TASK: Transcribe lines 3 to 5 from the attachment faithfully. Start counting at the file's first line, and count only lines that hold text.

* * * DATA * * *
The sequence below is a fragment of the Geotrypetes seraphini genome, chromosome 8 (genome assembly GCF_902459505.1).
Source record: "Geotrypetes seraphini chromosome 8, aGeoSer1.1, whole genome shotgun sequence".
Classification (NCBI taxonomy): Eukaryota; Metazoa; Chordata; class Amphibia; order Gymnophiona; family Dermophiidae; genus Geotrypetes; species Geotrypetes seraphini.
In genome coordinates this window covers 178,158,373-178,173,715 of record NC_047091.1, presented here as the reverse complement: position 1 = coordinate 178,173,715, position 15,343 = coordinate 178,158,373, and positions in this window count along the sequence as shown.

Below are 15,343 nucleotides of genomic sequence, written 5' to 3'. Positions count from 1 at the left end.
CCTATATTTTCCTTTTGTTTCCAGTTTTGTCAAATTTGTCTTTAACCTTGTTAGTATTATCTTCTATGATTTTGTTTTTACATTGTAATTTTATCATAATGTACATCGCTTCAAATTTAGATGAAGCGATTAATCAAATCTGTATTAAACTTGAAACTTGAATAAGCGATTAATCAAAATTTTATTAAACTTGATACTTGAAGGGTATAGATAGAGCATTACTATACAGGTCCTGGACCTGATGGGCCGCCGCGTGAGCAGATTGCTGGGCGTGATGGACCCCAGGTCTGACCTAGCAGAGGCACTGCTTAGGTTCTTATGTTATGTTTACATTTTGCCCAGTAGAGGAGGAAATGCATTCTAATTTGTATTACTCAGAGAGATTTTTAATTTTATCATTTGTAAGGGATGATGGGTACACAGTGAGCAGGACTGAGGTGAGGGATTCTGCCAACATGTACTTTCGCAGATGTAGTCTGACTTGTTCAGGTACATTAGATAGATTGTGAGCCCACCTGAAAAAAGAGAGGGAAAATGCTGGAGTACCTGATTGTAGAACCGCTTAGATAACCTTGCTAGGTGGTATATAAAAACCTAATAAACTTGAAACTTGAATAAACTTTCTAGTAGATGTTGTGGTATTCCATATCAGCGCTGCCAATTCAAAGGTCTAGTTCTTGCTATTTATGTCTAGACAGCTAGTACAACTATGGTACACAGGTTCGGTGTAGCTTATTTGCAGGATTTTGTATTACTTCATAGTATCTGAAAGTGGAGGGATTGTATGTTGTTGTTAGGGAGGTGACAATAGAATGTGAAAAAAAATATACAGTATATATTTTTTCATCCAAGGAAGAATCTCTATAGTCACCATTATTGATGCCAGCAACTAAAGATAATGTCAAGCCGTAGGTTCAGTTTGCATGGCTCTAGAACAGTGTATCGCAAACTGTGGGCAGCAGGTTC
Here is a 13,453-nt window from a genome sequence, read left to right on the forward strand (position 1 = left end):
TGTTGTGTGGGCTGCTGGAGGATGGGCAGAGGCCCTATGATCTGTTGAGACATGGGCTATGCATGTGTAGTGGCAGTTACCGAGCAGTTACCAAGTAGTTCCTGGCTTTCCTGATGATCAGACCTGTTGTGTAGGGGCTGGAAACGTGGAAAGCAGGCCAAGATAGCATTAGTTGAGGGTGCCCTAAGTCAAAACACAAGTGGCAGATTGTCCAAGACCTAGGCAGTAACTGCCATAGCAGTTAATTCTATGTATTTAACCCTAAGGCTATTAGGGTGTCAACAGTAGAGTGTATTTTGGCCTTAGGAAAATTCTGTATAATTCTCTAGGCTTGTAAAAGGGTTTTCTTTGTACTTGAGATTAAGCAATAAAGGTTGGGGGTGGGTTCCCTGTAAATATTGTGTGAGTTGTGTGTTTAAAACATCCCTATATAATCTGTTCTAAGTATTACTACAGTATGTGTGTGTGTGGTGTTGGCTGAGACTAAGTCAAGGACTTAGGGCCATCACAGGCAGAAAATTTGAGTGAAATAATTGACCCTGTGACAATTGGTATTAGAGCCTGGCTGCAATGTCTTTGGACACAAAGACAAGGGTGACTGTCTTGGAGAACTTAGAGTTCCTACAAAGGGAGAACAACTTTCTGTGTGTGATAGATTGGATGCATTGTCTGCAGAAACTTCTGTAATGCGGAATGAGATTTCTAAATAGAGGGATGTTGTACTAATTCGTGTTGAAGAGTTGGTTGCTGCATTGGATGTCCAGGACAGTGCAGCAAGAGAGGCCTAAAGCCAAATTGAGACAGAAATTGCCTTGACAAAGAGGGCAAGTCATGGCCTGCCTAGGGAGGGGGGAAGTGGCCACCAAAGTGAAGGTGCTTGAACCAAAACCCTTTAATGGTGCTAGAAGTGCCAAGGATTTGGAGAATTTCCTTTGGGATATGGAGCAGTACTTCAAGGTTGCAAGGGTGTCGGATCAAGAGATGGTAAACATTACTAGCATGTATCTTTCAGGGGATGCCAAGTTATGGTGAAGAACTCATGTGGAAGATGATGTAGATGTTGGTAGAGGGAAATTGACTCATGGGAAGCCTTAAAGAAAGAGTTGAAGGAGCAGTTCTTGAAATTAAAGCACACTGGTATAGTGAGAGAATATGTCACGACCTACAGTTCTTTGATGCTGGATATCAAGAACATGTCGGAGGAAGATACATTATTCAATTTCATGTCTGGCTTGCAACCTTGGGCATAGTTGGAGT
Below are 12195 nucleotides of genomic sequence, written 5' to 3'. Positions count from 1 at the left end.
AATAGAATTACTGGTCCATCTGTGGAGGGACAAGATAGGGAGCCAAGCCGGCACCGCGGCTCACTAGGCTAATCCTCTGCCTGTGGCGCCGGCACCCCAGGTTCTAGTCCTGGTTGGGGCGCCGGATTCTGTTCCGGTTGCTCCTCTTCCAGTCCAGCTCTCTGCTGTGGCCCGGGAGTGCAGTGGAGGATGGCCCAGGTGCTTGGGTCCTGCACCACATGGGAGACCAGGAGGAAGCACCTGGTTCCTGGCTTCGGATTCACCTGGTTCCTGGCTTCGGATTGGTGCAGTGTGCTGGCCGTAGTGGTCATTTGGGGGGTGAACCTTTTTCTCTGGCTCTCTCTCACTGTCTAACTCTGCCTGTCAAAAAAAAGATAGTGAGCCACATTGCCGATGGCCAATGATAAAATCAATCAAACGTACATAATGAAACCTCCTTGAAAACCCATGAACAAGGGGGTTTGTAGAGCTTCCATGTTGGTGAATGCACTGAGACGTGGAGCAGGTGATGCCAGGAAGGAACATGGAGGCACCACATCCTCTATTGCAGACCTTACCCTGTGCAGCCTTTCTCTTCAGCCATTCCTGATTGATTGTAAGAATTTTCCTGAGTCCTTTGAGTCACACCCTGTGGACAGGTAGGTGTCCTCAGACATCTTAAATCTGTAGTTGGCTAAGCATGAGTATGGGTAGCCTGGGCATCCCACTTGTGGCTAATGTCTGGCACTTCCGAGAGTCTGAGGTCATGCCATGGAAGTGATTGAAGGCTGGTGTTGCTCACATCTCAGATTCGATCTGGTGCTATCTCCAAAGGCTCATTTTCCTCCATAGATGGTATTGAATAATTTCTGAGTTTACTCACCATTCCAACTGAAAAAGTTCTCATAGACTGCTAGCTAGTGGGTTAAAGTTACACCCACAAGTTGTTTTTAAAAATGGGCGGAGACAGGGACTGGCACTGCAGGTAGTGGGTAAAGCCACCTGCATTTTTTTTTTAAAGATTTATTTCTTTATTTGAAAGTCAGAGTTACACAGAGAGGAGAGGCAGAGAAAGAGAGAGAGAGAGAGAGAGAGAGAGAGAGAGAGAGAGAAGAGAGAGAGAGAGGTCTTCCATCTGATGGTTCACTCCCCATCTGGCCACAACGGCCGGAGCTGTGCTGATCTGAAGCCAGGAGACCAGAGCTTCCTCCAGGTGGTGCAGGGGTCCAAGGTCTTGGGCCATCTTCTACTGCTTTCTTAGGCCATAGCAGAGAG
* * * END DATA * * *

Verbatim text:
Classification (NCBI taxonomy): Eukaryota; Metazoa; Chordata; class Amphibia; order Gymnophiona; family Dermophiidae; genus Geotrypetes; species Geotrypetes seraphini.
In genome coordinates this window covers 178,158,373-178,173,715 of record NC_047091.1, presented here as the reverse complement: position 1 = coordinate 178,173,715, position 15,343 = coordinate 178,158,373, and positions in this window count along the sequence as shown.

Below are 15,343 nucleotides of genomic sequence, written 5' to 3'. Positions count from 1 at the left end.